Like Emily, I dwelt “in possibility, a fairer place than prose…”  And when the mortal man in Shadow Castle who had fallen in love with the fairy princess was obliged to exchange 100 years and a day in fairy land while his elfin love was sentenced to serve the same time on this side if they wanted to spend eternity together, I entered that banishment with him, just in case, clapping my hands as Peter commanded, lest some fairy’s light become extinguished.

“If you want your children to be intelligent, read them fairy tales; if you want them to be more intelligent, read them more fairy tales,” that genius Albert Einstein supposedly opined.  As a child, I was a voracious reader, obsessed; as an adult, I am just as ravenous, addicted. As I have aged this side of paradise, I read more fairy tales, discovering Tir-na-Nog (Land of Forever Young) and W. B. Yeats and Lady Gregory who, being Irish and intelligent, took the wee folk (nee, “The Shining Ones”) more seriously even than I have.  Like Yeats, older and wiser, I follow the light cast by the sacred mythology out of the darkness of the abyss.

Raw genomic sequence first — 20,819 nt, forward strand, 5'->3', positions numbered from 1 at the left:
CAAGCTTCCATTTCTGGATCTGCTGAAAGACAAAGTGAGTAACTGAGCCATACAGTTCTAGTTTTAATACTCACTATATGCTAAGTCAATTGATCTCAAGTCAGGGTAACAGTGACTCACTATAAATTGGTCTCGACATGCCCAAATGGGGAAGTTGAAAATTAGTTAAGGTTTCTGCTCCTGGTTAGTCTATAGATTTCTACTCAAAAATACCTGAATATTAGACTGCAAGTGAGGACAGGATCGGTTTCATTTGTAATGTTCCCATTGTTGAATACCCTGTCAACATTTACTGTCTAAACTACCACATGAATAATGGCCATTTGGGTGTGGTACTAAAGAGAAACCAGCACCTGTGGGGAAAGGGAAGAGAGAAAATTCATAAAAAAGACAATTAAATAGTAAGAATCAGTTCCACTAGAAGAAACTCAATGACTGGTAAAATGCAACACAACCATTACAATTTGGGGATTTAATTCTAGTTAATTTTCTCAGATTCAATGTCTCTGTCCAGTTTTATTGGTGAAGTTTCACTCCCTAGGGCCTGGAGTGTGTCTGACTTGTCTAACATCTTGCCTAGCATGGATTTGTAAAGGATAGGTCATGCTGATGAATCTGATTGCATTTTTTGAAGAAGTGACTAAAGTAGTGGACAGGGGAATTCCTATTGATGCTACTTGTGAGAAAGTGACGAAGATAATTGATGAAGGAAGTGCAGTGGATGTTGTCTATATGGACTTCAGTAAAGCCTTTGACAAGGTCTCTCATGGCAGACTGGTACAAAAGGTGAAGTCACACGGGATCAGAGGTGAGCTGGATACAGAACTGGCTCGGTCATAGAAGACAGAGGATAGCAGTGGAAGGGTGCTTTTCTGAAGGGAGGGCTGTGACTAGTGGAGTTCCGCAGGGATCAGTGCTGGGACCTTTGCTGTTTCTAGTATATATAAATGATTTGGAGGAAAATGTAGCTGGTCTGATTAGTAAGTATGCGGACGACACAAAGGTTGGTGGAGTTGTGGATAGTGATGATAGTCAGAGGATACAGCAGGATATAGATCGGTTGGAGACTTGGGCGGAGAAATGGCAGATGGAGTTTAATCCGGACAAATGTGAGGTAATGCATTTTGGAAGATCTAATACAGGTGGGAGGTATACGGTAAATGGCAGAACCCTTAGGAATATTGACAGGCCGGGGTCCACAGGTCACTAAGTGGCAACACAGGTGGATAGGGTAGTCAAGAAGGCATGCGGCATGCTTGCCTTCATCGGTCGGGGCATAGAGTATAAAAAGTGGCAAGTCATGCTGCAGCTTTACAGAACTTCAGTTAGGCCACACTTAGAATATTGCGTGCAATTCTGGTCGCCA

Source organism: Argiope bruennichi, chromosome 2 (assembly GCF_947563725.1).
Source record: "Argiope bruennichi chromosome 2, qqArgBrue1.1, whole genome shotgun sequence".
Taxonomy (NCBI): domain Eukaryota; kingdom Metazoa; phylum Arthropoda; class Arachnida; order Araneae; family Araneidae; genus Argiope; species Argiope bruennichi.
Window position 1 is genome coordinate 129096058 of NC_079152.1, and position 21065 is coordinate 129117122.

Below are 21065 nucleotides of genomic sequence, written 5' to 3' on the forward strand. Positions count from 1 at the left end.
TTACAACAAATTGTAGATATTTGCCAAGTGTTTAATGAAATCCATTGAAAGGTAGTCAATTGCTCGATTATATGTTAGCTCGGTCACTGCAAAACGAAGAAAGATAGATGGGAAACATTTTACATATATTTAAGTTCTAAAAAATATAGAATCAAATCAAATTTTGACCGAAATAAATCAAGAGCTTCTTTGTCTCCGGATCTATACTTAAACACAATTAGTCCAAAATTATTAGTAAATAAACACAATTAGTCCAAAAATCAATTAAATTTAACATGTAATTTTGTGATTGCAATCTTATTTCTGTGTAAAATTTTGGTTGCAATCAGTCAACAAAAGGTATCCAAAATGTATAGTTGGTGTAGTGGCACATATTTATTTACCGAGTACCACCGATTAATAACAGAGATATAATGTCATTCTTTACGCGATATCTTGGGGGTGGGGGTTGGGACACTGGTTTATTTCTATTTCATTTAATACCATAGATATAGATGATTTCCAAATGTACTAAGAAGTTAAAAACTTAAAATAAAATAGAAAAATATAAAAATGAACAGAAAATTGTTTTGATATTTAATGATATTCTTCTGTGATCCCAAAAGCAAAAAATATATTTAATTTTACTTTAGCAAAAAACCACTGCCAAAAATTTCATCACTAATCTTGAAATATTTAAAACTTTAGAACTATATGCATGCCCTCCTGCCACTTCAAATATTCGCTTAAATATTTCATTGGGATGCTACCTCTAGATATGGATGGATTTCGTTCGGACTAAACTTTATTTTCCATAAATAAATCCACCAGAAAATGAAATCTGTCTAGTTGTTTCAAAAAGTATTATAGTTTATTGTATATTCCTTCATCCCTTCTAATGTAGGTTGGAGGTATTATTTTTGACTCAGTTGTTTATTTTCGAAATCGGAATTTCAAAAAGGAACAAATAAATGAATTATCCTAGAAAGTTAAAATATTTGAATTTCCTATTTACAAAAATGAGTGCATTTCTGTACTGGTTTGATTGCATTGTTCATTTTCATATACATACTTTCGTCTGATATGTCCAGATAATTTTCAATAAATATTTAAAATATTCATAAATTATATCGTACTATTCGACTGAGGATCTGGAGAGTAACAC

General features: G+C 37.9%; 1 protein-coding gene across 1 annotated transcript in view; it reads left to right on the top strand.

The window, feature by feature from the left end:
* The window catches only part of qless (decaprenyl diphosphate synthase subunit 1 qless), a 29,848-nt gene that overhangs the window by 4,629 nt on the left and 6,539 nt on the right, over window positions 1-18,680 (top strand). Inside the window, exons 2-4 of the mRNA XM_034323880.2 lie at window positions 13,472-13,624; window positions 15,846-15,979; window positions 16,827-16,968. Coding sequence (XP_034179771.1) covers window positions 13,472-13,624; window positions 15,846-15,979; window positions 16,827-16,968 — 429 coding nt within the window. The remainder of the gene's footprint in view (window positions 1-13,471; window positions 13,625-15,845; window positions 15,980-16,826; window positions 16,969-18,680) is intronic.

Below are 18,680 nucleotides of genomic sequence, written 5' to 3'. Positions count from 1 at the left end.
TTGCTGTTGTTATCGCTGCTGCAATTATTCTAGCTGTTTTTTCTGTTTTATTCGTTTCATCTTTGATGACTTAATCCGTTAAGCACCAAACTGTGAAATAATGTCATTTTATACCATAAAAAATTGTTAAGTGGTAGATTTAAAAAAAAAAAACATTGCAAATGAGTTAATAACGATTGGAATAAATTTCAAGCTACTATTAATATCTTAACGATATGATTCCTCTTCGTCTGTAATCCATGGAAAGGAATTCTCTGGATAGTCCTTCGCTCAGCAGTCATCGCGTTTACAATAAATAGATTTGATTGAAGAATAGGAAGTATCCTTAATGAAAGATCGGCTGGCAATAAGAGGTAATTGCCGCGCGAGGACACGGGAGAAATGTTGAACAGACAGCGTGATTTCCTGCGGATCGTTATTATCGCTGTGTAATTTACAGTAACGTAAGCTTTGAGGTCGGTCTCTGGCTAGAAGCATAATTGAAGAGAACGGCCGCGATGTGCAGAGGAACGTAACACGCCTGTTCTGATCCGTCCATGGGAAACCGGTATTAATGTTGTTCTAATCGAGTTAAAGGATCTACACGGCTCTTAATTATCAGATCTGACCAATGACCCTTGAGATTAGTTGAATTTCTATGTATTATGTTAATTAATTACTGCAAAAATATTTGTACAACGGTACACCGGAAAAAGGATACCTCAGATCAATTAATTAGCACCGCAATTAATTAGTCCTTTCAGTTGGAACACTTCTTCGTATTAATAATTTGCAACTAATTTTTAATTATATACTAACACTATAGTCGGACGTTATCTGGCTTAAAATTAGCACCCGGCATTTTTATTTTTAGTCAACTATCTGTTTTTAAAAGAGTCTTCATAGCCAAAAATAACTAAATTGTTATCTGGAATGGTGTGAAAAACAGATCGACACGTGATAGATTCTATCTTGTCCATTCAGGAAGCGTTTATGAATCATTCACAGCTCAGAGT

Shadow Castle got its name from the shady silhouettes flickering on its walls, evidence of those just across the border of the Other World.  As the century-sentence drew to a close when the mortal and his fairy love would be reunited, the shadows became more restless, fluttering with impatient anticipation for the spell to be broken.  Little more than a shade, a wraith myself, I, too, pace behind these boundaries, waiting to be set free.  And now, the days grow shorter:  99, 100, 1…

Many have called it a myth, nothing more than a child’s fairy tale, this promise of the Rapture.  But wiser men, like Einstein and Yeats, have seen beneath the surface, into the abyss and beyond, to where the Truth lives, shining and forever young.  “The foolishness of God is wiser than men…”

I dream of gold and wake to sheets of it streaming off me.


–Rebecca Luttrell Briley


Thoroughbreds on US 62

16 Oct

If you come by the road that cuts through the horse farms

Stonewall, Chanteclaire, Vinegar Hill—

A running stitch of rock fences hemming raw edges

Spires and steeples on one side, brown stubble and stalk, the other—

On both sides:  bluegrass bluebloods, enduring as trees.

If you come as the crow flies over a quilt, shades of motherland green

Darby, Shadow Lane, Waterford Stud—

(those stitches, standing witness to Famine survival)

Acknowledge their stillness, patient as statues

Long-suffering sentinels, dark in the rain.

–Rebecca Luttrell Briley

16 October 2014

She Moved Through the Fairs

11 Oct